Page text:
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IEEE COMSOC MMTC E-Letter November
Research Paper / Nov 2013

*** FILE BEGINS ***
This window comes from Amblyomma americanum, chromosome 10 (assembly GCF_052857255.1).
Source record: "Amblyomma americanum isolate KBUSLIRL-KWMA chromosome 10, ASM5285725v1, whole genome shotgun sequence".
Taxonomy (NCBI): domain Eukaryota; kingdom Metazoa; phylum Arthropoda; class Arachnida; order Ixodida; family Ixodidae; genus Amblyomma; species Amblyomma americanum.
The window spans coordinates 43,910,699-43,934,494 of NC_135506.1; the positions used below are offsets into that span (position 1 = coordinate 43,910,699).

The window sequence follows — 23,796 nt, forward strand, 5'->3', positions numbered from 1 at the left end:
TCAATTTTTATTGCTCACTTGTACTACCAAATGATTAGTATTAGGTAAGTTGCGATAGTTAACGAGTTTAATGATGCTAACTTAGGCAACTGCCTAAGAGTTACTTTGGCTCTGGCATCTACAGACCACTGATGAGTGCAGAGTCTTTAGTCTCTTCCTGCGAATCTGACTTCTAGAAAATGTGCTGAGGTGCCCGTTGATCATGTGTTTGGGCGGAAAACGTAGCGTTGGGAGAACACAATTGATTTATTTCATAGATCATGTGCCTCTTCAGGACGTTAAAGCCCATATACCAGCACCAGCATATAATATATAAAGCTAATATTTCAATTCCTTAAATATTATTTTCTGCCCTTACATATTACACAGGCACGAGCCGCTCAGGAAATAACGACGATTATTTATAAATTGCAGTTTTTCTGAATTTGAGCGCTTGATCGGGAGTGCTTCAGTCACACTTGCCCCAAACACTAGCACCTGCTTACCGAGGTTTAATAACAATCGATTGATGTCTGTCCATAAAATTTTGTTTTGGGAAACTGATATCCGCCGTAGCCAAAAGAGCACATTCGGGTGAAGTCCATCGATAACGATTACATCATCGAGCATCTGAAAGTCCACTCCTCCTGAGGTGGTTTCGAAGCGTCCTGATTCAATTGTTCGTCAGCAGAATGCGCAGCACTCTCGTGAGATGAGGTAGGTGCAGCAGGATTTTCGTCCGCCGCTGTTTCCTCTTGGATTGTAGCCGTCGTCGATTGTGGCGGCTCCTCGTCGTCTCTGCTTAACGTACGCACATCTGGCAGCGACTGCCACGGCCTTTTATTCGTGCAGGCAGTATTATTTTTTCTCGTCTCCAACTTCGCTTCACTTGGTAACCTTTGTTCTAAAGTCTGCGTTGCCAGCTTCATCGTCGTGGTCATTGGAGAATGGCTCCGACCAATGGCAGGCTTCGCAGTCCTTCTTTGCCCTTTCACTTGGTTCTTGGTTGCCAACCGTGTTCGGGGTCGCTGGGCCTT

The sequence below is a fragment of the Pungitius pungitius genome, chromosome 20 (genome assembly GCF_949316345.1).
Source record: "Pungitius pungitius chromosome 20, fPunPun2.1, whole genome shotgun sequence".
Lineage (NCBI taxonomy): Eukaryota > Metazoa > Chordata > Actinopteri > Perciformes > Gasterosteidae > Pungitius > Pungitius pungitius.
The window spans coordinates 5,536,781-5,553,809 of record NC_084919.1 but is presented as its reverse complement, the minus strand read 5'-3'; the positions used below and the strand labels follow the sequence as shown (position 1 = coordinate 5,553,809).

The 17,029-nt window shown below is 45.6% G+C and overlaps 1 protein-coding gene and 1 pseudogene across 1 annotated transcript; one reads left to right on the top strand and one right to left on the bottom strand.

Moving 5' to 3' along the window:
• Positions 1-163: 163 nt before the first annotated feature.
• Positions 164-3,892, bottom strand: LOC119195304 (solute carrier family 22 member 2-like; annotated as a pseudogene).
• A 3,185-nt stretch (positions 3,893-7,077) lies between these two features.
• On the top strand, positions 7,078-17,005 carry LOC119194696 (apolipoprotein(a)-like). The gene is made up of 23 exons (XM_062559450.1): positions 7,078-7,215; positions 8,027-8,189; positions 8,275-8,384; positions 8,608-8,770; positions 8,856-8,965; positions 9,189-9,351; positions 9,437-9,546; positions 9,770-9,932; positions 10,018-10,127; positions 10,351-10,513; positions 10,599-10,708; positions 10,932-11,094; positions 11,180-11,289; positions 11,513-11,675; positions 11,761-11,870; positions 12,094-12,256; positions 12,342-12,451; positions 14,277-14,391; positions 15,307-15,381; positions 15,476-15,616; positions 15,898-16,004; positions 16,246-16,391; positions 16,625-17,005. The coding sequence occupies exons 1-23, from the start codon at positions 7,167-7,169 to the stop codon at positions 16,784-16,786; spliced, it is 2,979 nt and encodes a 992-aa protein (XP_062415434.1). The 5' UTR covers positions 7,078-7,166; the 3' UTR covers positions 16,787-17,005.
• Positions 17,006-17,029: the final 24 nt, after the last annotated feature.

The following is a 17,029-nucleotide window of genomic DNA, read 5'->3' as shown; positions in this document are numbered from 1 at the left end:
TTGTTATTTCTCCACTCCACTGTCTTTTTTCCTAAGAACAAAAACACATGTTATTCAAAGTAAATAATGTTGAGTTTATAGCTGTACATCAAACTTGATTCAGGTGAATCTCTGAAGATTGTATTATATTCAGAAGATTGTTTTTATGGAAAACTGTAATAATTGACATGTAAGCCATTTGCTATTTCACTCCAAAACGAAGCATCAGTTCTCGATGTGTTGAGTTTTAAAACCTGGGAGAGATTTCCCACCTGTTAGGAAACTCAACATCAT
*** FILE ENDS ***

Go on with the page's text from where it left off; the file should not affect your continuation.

IEEE COMSOC MMTC E-Letter http://www.comsoc.org/~mmc/ 42/50 Vol.8, No.6, November 2013 Sender-Side Adaptation for Video Telephony over Wireless Communication Systems Liangping Ma, Yong He, Gregory Sternberg, Yan Ye, and Yuriy Reznik InterDigital Communications, Inc. USA {liangping.ma, yong.he, gregory.sternberg, yan.ye, yuriy.reznik}@interdigital.com 1. Introduction Mobile video telephony is gaining significant traction due to the availability of highly efficient video compression technologies such as H.264/AVC [1] and HEVC [2] and the availability of high-capacity wireless access networks such as LTE/LTE-Advanced [3]. This is evidenced by the increasing popularity of video telephony applications developed for smart phones such as iPhones and Android phones. Compared to the traditional audio only communication, video telephony provides much richer content and better user experience. However, if the video sender and the video receiver do not coordinate well, mismatches may occur, resulting in poor user experience and/or inefficient use of the network resource. The mismatches may be in video orientation, video aspect ratio, or video resolution. The video orientation mismatch occurs when the orientation of the transmitted video does not align correctly with the orientation of the display at the receiver. For example, the transmitted video is vertical, whereas the video display at the receiver is horizontal. This mismatch could be resolved by manually rotating the receiver until it aligns with the sent video at the cost of degraded user experience. The other two mismatches cannot be resolved by rotating the receiver. The video aspect ratio occurs if the aspect ratio of the transmitted video is different from that of the display at the receiver, even if the video orientations match. For example, the transmitted video is generated from a smart phone iPhone 4S (960×640) with an aspect ratio 960:640=3:2, whereas the aspect ratio of the display at the receiver (Samsung Galaxy S III) is 1280:720=16:9. The video resolution mismatch occurs when the resolution of the transmitted video is different from that of the display at the receiver. For example, the transmitted video has a resolution of 1080P (1920×1080), whereas the display at the receiver has a resolution of 720P (1280×720). Desired solutions to these mismatch problems should be standard based, considering the heterogeneity of the mobile devices. The 3GPP multimedia telephony services for IMS (MTSI) is such an effort intended to resolve the video orientation mismatch without user intervention (i.e., manually rotating the receiver device). MTSI mandates that the sender signals the orientation of the image captured on the sender side to the receiver for appropriate rendering and projection on the screen [4]. The rendering and displaying could include cropping or rotating the video. However, the MTSI method, where the receiver adapts to the orientation of the sender, may not fully resolve the video orientation mismatch problem, as illustrated in Figure 1.With the knowledge of the video orientation of the transmitted video, the receiver can adapt to the captured video orientation by either (a) cropping and scaling up or (b) scaling down the received video to fit its own display. In Figure 1(a), portions of the image are lost, and in Figure 1(b), the video is down sampled and there are black bars around the displayed video. Both of them lead to sub-optimal user experience. Additionally, we note that in the examples shown in Figure 1, the MTSI approach is inefficient, because not all the video data delivered across the communication network are fully utilized by the receiver: either part of the video is thrown away or the whole video is down sampled. Figure 1 (c) and Figure 1 (d) show the inefficiency of the MTSI method for the case of aspect ratio mismatch and the case of resolution mismatch. Encode Send Receiver Communication Network Captured Video Sender Displayed Video Crop Scale Up Receive Decode Encode Send Receiver Communication Network Captured Video Sender Displayed VideoReceive Decode Scale Down (a) (b) Encode Send Receiver Communication Network Captured Video (16:9) Sender Displayed Video Crop Scale Up Receive Decode (c) Aspect ratio 4:3 Encode Send Receiver Communication Network Captured Video (1920x1080) Sender Displayed VideoDownsampleReceive Decode (d) (1280x720) Figure 1. The MTSI method (receiver-side adaptation) leads to undesired user experience and/or inefficient use of the network resource. IEEE COMSOC MMTC E-Letter http://www.comsoc.org/~mmc/ 43/50 Vol.8, No.6, November 2013 In this paper, we propose a sender-side adaptation method which can solve all of the three aforementioned mismatch problems, resulting in better user experience, more efficient use of the network resources, and improved network-wide system performance. 2. Sender-Side Adaptation The basic idea of our proposed method is to adapt the video processing and/or video capturing on the sender side to the display of the receiver. With the proposed method, every bit of video data delivered across the wireless communication system is fully utilized by the receiver. In our proposed method, the receiver informs the sender of its desired video display orientation, the aspect ratio, and/or the width and height of the video to be displayed. Note that, by providing the desired width and height, the receiver also provides the desired aspect ratio. After obtaining such information, the video sender can use various adaptation techniques and we consider two of them here. In the first technique, the video sender crops the captured video according to the display orientation, the aspect ratio, and/or the resolution of the receiver, and encodes and transmits the cropped video as illustrated in Figure 2. Such cropping has the benefit of potentially saving a significant amount of network resource, which usually is precious in a wireless communication system. As an example, consider the scenario in Figure 3 (a). Let the image length be pixels, and the width be . Then, instead of sending encoded bits corresponding to raw pixels per image, we only need to send encoded bits corresponding to (( ) ) raw pixels per image. Assuming the same video encoding efficiency, this represents a reduction of ( ) in the encoded bit rate. Take the 1080P (1920×1080) resolution as an example, the reduction α is 68.36%. Alternatively, we can maintain the same encoded bit rate (thereby keeping the same traffic load to the communication system) during the video encoding process of the cropped images, which can significantly improve the objective video quality, generally resulting in better user experience. In the second technique, the video sender adapts its video capturing to the display orientation, aspect ratio, or the resolution of the receiver. During video capturing, a subset of the image sensors is selected according to the orientation, aspect ratio, and/or resolution of the display of the receiver. This is illustrated in Figure 4. It is possible that video adaptively captured as such has the same resolution as the display at the receiver, since in practice the resolution of the image sensor array may be much higher than that of the video to be captured. For example, the Nokia Lumia 1020 smart phone features a sensor array of 41 Megapixels, much higher than the 1080P (1920×1080 = 2.07 Megapixels) resolution. crop encode, send crop (a) (b) Receiver Receiver encode, send Network Network crop encode, send (c) Receiver Network 16:9 4:3 4:3 crop encode, send (d) Receiver Network 1920x1080 1280x720 1280x720 Figure 2 Cropping on the sender side. To enable the aforementioned sender-side video adaptation techniques, the receiver can provide the sender with the following information: the height and width of the desired video pictures, and the up direction (as preferred by a user) in the video. The up direction is not necessarily opposite to the direction of gravity, e.g., when a phone is placed flat on a horizontal table. The up direction can be represented by an angle relative to the width of the display (denoted by ) as shown in Figure 5. After receiving the information, the video sender can find its own up direction, and then determine the picture that it needs to crop or capture. For example, the width is in the direction , and the height is in the direction (90 degrees ). It can also decide how many pixels in the width direction and the height direction according to the width and height specified by the receiver. The angle is generally quantized at an appropriate granularity and signaled to the sender. The signaling occurs only if the angle has changed significantly. Another benefit of the proposed method is that it can improve the network-wide system performance. For example, in the cropping technique, when a user IEEE COMSOC MMTC E-Letter http://www.comsoc.org/~mmc/ 44/50 Vol.8, No.6, November 2013 reduces its encoded bit rate, the network can release network resources from this user and assign it to other users that experience poor channel conditions. In doing so, the video quality of the other users is improved while the video quality of the first user remains the same, regardless of the antenna configuration. Receiver Image sensor selection in video capturing encode, send Network Image sensor selection in video capturing encode, send Network Receiver (b) (a) Figure 3 Adaptation in video capturing orientation A W id th H eight Up direction x y o Figure 4 The desired video orientation, aspect ratio, and resolution for the receiver In addition, if the network cannot provide enough resource for delivering the video at the desired resolution, the sender can generate a video of the same aspect ratio but at a lower resolution, and transmits the lower bit rate video. The receiver can then up sample the decoded video. This reduces packet losses in the network which result in error propagation – a cause of undesired user experience. 3. Conclusion In this short paper we have proposed a sender-side video adaptation method that can significantly improve the user experience and the efficiency in using network resource for video telephony over wireless communication systems. The proposed method is attractive due to its effectiveness and simplicity. References [1] ITU-T Recommendation H.264: Advanced video coding for generic audiovisual services, Nov. 2007. [2] ITU-T H.265, “High Efficiency Video Coding,” June, 2013. [3] 3GPP TS 36.300, V11.6.0, "Evolved Universal Terrestrial Radio Access Network; Overall Description," Release 11, 2013. [4] 3GPP TS 26.114 V12.1.0, “IP Multimedia Subsystem (IMS); Multimedia Telephony; Media handling and interaction (Release 12),” 2013. Liangping Ma (M’05-SM’13) currently is working on network resource allocation for video QoE optimization and on cognitive radios at InterDigital. He was the principal investigator of two US government funded research projects. He was with San Diego Research Center Inc. (2005-2007) and Argon ST Inc. (2007-2009). He received his B.S. degree in physics from Wuhan University, China, in 1998, and his Ph.D. in electrical engineering from University of Delaware, US, in 2004. He has authored/co-authored more than 30 journal and conference papers. Yong He is a member of technical staff in InterDigital Communications, Inc, San Diego, CA, USA. His early working experiences include various positions, including Principal Staff Engineer, at Motorola, San Diego, CA, USA, from 2001 to 2011, and Motorola Australia Research Center, from 1999 to 2001. He is currently active in video coding related standardization at MPEG, JCT-VC and 3GPP SA4 Working group. He received Ph.D. degree from Hong Kong University of Science and Technology, M.S. and B.S degrees from Southeast University, China. Gregory Sternberg received his MSEE degree from the University of Pennsylvania (1996) and BSEE from the Pennsylvania State University (1994). He joined InterDigital in 2000 where he has developed algorithms for various 3GPP cellular systems for both technology and product development projects. Currently he is a Principal Engineer at InterDigital where he is leading a project related to Video Optimization over Wireless Networks. He holds more than 20 issued patents with many other patents pending and has co-authored several conference papers. IEEE COMSOC MMTC E-Letter http://www.comsoc.org/~mmc/ 45/50 Vol.8, No.6, November 2013 Yan Ye (M’08-SM’13) received her Ph.D. from the Electrical and Computer Engineering Department at University of California, San Diego in 2002. She received her M.S. and B.S. degrees, both in Electrical Engineering, from the University of Science and Technology of China, in 1997 and 1994, respectively. She currently works at Innovation Labs at InterDigital Communications. Previously she has worked at Image Technology Research at Dolby Laboratories Inc and Multimedia R&D and Standards at Qualcomm Inc. She has been involved in the development of various video coding standards, including the HEVC standard and its scalable extensions, the Key Technology Area of ITU- T/VCEG, and the scalable extensions of H.264/AVC. Her research interests include video coding, processing and streaming. Yuriy A. Reznik (M’97-SM’07) is a Director of Engineering at InterDigital Communications, Inc., (San Diego, CA), where he leads R&D in multimedia coding and delivery over wireless networks. Previously, he worked at Qualcomm (2005-2011), RealNetworks (1998- 2005), and also stayed as Visiting Scholar at Stanford University (2008). He holds a Ph.D. degree in Computer Science from Kiev University. He has authored/co-authored over 90 conference and journal papers, and co-invented over 20 issued US patents.